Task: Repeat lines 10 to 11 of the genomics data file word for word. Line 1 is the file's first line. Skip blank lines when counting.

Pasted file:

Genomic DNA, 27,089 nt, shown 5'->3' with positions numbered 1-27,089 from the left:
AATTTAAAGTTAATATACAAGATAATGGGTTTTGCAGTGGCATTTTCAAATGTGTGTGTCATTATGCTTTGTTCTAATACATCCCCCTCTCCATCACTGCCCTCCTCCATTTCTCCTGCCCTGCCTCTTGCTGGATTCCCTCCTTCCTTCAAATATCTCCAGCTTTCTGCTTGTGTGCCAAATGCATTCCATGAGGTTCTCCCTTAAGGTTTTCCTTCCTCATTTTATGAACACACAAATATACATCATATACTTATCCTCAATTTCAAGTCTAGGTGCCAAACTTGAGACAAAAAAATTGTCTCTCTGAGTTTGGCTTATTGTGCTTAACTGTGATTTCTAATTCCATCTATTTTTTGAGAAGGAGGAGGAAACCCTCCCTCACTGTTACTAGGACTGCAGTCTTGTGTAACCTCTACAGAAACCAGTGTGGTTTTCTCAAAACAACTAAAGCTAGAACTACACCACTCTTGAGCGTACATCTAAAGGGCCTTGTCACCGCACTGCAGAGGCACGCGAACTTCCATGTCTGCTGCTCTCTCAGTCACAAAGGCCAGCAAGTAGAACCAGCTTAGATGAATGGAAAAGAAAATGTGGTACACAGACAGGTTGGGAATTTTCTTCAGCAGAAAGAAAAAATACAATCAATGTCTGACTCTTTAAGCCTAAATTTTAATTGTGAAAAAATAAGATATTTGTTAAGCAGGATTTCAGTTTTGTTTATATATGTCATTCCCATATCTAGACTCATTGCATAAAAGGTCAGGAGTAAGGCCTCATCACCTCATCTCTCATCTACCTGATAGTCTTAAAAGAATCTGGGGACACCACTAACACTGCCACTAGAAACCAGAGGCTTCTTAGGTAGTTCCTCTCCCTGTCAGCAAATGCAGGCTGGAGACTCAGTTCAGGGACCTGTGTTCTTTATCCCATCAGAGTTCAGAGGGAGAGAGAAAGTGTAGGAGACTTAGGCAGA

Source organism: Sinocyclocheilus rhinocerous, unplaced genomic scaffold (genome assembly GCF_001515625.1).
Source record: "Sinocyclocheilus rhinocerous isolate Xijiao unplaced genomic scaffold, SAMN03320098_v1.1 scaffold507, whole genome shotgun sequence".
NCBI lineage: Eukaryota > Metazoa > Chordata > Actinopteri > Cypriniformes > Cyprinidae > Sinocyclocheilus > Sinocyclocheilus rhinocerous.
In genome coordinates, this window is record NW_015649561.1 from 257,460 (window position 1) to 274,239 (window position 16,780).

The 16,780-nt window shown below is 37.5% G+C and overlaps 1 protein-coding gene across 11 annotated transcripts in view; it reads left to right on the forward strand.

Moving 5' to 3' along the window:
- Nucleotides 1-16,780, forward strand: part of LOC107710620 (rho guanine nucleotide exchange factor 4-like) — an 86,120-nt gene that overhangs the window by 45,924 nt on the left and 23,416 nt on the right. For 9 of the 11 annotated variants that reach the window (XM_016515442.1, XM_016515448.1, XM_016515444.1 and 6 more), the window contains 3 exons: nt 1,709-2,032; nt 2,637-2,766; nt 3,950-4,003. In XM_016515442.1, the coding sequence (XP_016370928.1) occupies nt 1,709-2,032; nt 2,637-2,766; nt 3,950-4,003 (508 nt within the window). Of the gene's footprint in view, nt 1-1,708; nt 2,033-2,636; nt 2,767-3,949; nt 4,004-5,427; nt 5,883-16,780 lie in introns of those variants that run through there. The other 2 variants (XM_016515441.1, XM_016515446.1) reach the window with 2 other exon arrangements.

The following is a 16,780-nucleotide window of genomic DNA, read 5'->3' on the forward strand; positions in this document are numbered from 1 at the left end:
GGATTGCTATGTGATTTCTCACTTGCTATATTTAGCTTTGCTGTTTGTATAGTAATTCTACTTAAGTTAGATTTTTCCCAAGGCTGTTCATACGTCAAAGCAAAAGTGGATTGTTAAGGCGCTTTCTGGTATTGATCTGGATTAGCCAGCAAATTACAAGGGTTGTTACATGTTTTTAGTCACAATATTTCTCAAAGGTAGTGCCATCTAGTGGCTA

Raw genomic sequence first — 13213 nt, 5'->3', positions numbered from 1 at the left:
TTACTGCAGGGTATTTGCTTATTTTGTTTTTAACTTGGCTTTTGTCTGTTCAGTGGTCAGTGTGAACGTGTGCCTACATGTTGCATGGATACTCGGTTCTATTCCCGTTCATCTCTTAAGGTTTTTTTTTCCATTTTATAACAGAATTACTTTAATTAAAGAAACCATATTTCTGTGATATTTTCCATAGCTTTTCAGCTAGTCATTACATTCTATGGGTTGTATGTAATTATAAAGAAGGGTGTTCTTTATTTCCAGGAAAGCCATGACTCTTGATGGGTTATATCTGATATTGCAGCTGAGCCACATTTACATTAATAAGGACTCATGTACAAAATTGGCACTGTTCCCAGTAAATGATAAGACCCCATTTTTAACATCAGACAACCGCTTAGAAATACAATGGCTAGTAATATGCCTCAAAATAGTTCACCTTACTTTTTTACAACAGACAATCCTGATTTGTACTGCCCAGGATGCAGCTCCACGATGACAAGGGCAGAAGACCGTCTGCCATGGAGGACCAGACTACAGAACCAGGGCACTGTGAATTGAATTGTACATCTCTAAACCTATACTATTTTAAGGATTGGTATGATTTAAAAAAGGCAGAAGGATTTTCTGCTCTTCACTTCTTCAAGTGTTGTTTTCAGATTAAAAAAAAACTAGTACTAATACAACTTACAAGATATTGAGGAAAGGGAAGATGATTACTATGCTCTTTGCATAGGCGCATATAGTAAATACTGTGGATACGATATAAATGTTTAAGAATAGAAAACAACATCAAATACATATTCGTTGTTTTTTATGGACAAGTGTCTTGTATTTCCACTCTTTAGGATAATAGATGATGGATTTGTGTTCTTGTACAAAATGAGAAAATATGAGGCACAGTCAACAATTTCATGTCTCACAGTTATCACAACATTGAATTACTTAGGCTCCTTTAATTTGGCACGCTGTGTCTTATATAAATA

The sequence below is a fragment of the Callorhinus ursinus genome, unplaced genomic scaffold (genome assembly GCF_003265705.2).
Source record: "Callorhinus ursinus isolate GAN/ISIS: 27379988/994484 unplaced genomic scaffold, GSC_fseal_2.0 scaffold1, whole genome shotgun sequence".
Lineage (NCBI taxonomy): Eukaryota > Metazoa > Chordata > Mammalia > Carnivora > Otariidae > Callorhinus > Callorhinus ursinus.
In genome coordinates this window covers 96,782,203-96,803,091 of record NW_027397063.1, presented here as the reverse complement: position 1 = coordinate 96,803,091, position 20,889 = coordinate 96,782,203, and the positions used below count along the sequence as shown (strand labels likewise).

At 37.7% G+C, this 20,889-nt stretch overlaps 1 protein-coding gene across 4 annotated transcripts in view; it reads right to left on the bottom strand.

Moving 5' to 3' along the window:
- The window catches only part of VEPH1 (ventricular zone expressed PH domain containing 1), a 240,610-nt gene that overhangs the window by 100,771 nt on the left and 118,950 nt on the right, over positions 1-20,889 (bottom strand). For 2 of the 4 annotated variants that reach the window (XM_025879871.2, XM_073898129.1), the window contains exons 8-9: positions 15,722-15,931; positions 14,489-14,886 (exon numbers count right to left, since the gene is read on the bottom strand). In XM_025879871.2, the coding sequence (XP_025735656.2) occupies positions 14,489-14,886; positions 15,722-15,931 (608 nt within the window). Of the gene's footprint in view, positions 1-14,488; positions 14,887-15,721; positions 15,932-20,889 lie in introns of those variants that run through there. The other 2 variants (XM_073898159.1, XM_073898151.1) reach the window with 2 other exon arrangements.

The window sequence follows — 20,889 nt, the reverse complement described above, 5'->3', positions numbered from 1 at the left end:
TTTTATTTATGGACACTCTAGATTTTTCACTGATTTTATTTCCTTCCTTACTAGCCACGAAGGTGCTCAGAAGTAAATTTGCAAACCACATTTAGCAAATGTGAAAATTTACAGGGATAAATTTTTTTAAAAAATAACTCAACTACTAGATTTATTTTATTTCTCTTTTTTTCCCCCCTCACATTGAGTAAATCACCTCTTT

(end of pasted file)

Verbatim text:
The following is a 16,780-nucleotide window of genomic DNA, read 5'->3' on the forward strand; positions in this document are numbered from 1 at the left end:
GGATTGCTATGTGATTTCTCACTTGCTATATTTAGCTTTGCTGTTTGTATAGTAATTCTACTTAAGTTAGATTTTTCCCAAGGCTGTTCATACGTCAAAGCAAAAGTGGATTGTTAAGGCGCTTTCTGGTATTGATCTGGATTAGCCAGCAAATTACAAGGGTTGTTACATGTTTTTAGTCACAATATTTCTCAAAGGTAGTGCCATCTAGTGGCTA